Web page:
September 16, 2013

Thinking Through Conceptual Grading


            Wow, it’s been a while.  Not because I’ve been busy, which I have, but because I don’t know where to start or even go with this one-so, I’m just writing to see where it “goes”. 

            All right, I’ve been reflecting more on conceptual development and RTI.  I started to pay attention to what I do while I am grading.  Most of the following will pertain to written response.  First, I noticed that when I am grading a concept, I develop a list of criteria FOR EACH QUESTION!  Yes, each, individual question has it’s own list of correct pieces of information that belong within it.  Maybe that’s why I dread grading this type of question so much.  It takes a lot of work to develop those ideas and to fully be prepared to know what should fit and shouldn’t.  And with concepts, it’s deeper thinking.  Kids can totally surprise you too, providing deep thinking that you may not even have thought about!  That’s when you begin to really wonder if you hit it right.  But, isn’t that the joy of concepts-you can be taken by surprise!  Ok, back on track. 

            Once each question has an answer developed, then I’m ready to grade.  Where did I get the grade?  Do I just give points? Do I base them on a set of criteria from research?  Do I use a national or state standard?  That’s where it becomes difficult.  State standards no longer exist for written response in Florida.   We haven’t transferred totally to Common Core and, frankly, their rubric is poor at best (PARCC).  That led to looking back at the past and combining it with research.

            Let’s start with RESEARCH!  Oh, yes I am!  And, get ready……Marzano!  Oh, I know, his name is the dread of most teachers everywhere!  Can I tell you, that’s a mistake of every inservice given by someone who hasn’t really understood who and what he did-including me. I had to give one of those lovely inservices once, and I thought I knew something.  Then I actually read some of his actual books-not papers someone gave me at that dreaded inservice-but a REAL BOOK!  I must say, I think he jumped in my brain and pulled out information to create THE Marzano Academic Rubric!  Now, the original is found in Classroom Instruction that Works by Marzano, Pickering, and Pollock, and includes the Effort Rubric (5 stars also in my book!)  I will say, I did jazz the original up a little, changing some of the words and using the combination of some of the parts of the Effort Rubric.  This is now a MUST HAVE in my classroom, and I use it for everything!  Since this is a “write it out as I go with no idea of where I was going”, I don’t have a picture.  (I will, however, post it to my Facebook page tomorrow-my shameless plug to push the new, shiny button on the top of the page that says “Like me on Facebook!”)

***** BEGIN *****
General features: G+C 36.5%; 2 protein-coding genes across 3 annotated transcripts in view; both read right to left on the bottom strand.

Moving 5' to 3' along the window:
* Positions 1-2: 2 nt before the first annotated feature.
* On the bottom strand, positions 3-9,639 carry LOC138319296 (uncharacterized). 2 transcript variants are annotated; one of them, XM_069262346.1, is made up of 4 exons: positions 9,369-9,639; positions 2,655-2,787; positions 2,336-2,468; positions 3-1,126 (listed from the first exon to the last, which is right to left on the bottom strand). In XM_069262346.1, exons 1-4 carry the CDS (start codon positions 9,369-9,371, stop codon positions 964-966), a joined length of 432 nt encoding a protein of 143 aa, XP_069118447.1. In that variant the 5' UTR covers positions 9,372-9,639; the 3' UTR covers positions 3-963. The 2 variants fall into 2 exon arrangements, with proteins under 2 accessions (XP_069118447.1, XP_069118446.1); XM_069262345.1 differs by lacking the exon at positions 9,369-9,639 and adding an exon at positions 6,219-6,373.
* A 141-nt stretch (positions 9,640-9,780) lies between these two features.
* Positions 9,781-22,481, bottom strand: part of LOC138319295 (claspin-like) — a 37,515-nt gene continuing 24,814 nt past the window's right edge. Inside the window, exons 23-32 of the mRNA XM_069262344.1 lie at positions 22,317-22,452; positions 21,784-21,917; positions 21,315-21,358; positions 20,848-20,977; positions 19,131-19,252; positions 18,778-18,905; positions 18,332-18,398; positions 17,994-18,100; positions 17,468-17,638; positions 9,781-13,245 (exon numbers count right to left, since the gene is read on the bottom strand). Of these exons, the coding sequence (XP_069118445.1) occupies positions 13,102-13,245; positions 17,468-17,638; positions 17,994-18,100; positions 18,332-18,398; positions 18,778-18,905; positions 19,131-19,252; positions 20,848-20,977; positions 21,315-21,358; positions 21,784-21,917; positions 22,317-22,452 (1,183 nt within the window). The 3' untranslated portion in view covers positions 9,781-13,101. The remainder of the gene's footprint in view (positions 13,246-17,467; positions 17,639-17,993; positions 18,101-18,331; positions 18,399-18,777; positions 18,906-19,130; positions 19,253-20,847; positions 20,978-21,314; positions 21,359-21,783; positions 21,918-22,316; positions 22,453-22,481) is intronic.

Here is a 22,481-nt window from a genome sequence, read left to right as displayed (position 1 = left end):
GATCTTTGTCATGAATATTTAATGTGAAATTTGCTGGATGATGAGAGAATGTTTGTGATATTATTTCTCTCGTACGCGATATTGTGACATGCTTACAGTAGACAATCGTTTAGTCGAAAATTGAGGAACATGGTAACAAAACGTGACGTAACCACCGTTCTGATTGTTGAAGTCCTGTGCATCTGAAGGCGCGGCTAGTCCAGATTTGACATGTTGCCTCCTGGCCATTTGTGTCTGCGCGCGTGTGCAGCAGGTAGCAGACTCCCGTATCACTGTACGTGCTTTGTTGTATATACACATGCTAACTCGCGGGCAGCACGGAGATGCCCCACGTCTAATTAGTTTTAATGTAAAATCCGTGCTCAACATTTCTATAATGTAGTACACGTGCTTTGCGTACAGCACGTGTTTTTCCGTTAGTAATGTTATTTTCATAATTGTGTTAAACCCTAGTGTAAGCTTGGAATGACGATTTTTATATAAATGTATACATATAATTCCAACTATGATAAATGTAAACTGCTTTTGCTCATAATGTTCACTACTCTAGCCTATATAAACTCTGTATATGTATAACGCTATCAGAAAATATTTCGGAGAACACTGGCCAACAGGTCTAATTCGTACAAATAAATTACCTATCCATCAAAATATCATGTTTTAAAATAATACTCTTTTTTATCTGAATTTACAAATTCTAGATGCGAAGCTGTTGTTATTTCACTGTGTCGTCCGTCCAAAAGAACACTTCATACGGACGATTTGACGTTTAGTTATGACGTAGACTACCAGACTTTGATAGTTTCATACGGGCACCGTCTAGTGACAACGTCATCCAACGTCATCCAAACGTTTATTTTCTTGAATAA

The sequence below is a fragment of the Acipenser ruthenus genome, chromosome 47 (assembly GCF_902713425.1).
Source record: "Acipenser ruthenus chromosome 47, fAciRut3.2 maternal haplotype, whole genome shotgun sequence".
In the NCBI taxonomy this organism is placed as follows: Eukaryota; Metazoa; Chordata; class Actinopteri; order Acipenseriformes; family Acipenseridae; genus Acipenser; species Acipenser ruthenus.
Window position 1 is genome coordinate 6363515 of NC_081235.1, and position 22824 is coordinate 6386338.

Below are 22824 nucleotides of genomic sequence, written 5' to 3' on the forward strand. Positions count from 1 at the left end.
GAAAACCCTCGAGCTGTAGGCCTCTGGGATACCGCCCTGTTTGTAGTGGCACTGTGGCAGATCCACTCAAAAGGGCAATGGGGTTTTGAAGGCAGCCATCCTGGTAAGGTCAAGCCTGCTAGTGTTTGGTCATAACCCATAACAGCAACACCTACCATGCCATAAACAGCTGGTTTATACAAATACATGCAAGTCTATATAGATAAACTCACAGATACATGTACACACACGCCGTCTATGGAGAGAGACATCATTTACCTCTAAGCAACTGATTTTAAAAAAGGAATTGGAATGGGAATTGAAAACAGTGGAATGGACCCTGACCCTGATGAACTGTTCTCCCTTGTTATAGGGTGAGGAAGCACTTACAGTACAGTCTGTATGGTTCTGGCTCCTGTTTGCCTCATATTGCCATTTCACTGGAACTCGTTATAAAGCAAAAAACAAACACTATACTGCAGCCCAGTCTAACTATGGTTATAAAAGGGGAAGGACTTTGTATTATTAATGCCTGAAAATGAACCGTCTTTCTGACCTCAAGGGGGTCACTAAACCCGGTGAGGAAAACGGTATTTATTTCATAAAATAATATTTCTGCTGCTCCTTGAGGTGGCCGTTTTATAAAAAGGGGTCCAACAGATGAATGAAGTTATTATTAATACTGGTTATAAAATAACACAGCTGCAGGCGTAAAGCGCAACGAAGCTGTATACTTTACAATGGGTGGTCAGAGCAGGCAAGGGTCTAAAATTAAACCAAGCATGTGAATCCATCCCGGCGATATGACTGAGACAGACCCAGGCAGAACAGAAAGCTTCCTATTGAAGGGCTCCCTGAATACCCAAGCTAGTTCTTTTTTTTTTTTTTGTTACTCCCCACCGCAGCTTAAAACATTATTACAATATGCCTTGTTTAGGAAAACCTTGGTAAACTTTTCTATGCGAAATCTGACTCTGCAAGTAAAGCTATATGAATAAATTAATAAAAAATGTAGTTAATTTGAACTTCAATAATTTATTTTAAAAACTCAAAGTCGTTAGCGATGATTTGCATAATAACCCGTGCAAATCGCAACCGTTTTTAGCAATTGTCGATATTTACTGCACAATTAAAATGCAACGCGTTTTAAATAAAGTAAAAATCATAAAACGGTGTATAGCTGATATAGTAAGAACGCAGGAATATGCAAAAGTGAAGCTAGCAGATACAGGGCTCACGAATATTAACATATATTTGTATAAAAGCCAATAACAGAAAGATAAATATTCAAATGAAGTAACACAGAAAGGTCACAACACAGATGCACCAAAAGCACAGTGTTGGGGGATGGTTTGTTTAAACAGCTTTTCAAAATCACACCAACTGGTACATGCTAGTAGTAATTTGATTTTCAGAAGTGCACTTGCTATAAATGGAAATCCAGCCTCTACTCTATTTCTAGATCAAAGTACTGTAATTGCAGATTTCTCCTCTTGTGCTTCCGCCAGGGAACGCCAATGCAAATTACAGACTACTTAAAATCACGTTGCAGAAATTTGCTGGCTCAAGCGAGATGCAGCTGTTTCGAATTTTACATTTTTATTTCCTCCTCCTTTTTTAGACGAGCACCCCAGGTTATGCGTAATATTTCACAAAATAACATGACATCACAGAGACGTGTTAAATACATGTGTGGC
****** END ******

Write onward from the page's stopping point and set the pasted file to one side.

Now, let’s look at the old. I must say, the state of Florida did something right a number of years ago.  Back then, students had write to respond answers on their state test that were scored on a 4 or 2 point rubric, depending on the weight of the question.  Here are the two rubrics (Thanks to FCIT for not deleting old material that is still valuable!):



Notice, they are very nonspecific, yet specific! I know that makes no sense. What I mean by that is that they can be applied to any of the conceptual skills that are presented within a written response.  They are, actually, in a format that teachers use within our own thinking!  And, if only I had a picture to compare, they are also very Marzano before Marzano became a thing. These are from the late 90’s, if my memory serves me right!  Once upon a time, long ago, this state did it right. 
           
At this point, I feel like I have an answer to my question, as strange as that feels.  However, it opens twenty more.  Here are a few:
1.  What does this look like for multiple choice?
2.   If kids can write a response, but not pick the same
      response from a list, why is that?
3.  How do you actually transfer an ideas they can write about
     to finding one in the list?
4.  Which is easier?  Which is harder?
5.  What do we do for kids who are being RTI’d because they
     are behind and can’t conceptualize?
6.  How do we close that gap successfully-to the point that it 
     is REAL and not for a test?

Oh, I could go on.  Isn’t that what this crazy thing we call education is all about? To explore these concepts to better student understanding?  I will continue to keep track in my mind things that I notice.  In the mean time, I tried something out that I wouldn’t mind others trying out too!  I created a multiple choice style test for two articles from Time for Kids.  I’m going to offer it for FREE with the hopes that:

1.     It will work for you
2.     I will create more! 

The articles are “They’re Back” and “What’s for Lunch?”  Both of the links to the articles are found in the document.  It is your job to figure out how to get the articles in the kids’ hands-computer, print and share, project, or any other way you can. (I printed them and, once cut down, they can actually fit on one sheet of copy paper!)  If you use it, let me know what you think! 

Have a great week,
            

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